Page 28 - Jo Ann Gardner & Heirloom Gardens
ISSUE : Issue 63
Published by Ronald Caplan on 1993/6/1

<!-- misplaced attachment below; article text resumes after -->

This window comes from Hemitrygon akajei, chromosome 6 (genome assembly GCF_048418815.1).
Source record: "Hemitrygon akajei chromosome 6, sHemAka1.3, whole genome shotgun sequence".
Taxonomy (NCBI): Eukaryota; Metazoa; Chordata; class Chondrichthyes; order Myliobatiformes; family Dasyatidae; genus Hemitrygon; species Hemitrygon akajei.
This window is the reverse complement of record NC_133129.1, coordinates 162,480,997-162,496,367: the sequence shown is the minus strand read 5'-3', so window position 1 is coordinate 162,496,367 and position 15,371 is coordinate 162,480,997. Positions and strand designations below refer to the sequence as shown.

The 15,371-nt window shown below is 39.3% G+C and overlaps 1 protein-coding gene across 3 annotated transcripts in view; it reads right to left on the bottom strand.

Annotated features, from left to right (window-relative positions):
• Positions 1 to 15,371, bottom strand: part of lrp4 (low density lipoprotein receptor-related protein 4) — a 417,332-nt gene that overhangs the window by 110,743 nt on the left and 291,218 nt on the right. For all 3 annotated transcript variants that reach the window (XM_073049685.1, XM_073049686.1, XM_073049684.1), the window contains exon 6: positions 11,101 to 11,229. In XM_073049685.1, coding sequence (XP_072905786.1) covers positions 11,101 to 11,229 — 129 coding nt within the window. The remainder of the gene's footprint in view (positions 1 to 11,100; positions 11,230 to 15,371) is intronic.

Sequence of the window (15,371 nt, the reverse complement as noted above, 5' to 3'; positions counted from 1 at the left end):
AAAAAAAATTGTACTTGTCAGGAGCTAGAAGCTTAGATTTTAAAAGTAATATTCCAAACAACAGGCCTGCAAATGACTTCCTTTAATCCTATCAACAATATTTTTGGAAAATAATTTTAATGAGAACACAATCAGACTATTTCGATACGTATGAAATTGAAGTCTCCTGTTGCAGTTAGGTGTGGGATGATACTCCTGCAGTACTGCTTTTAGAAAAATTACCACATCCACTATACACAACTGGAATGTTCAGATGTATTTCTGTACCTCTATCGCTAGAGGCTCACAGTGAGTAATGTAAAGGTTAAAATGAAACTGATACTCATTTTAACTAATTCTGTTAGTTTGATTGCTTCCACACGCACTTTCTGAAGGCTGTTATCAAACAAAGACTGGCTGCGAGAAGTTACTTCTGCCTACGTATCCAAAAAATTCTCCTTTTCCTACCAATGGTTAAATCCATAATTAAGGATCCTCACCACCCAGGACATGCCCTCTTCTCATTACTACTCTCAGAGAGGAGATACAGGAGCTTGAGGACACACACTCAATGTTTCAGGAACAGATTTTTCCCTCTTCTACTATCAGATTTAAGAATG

where did Rhodena get her seeds from? She got them from a woman named Elizabeth. And Elizabeth gave them to her daughter. And Elizabeth's daughter Margaret was the source of the Hollyhocks in our area. We couldn't check to find the original plants where Elizabeth MacDonald used to live. Because (it was) recently bulldozed, the whole place. But luckily, the seeds were passed on. Now, she didn't have the Hollyhocks any more either. For some rea? son, they failed. Hollyhocks are not a perennial. They're a biennial. And if they're in a good place, they'll seed themselves from year to year. But if they're not, they'll die out. And the only way to start them again is with seed. But she had luckily passed the seed on to somebody else, who lived at Little Nar? rows- -Kathleen . So I went to see Kathleen, and there they were. Kathleen gave me seed; I have them in my garden; and I pass seed around to a lot of people. Because one of the Hollyhocks that she had Riverside Cleaners Cape Breton's Only Drive-Thru DryCleaning KINGS ROAD • SYDNEY Lowest Drycleaning Prices in Town! in her possession was called the Black Hollyhock. And it's very dark purple. It's beautiful--just a beautiful flower. It looks black in the bud. And when it opens up, it's kind of a claret colour--white in the middle. And when the flower gets wet, the colour actually comes off on your hand. And it was used as a food dye, to give herb tea a nice tea colour--or wine. So it was used herbally. But around here I don't think it was used herbally.... I'm fascinated by the fact that these peo? ple, in their hardships, did this. But I think this is why they did it. Because they needed that in their life. They needed some form, some release. You see Rhubarb in the flower garden. Now, Rhubarb they did use. So they had something useful in there. But you know, the Forget-me-nots--what are they going to do with Forget-me-nots? They grow them because they gave them spiritual sus? tenance in some way.... I mean, there's a zillion Petunias out there called White Cloud, right? And you take it and you put it in your garden. It blooms beautifully all summer, and then it's dead. So you can't really form any at? tachment to it, you know. It's not like the Peony that's grown there for 75 years.... BOOKS ARE A GREAT GIFT ANY TIME OF THE YEAR Cape Breton Books First-Rate Literature A Wide Range of Books from Popular to Scholarly "THE DOWNTOWN BOOKSTORE" 361 Charlotte St. SYDNEY B1P1E1 (902) 539-8551 and Lewis Parker Cards: PORTRAIT OF CAPE BRETON HISTORY Roddie C. MacNeil has shown me the first habitation, when the MacNeils first came to Barra Glen, and there was Tansy there. He has two Gaelic words for Tansy--Lus na Fraing (the French weed) and Lus an Righ (the King's weed)--indicating a familiar plant in Scotland where it is native; it's alien here and was probably in? troduced by the Scottish settlers like Roddie's forebears. Tansy is the Scot? tish settler plant par excellence, highly regarded because of its many applications. And it's still growing down by the shore, but it's very weak; WE HAVE INFORMATION ON YOUR PROPERTY • AND YOU SHOULD KNOW WHAT IT IS! We have over 20 pieces of information on every number you see on this map, and we have a number on every property in Cape Breton, Richmond, Victoria, and Inverness Counties. That means we have a number on every property in Cape Breton Island. ~ A SERVICE WORTH INVESTIGATING ~ Cape Breton Land Information Service Property l/lapping and Records Division 66 Wentworth Street, Sydney, N. S. BI P 614 CONTROL SYSTEM of concrete monuments for surveying BASE MAPS: Orthophoto for rural areas, Line Maps for cities, town, villages PROPERTY MAPS with boundary information and ownership information REGISTRY ASSISTANCE for government and private users Your Property is Our Business • Ask Us About It TELEPHONE (902) 563-2280 or 563-2281 From BADDECK
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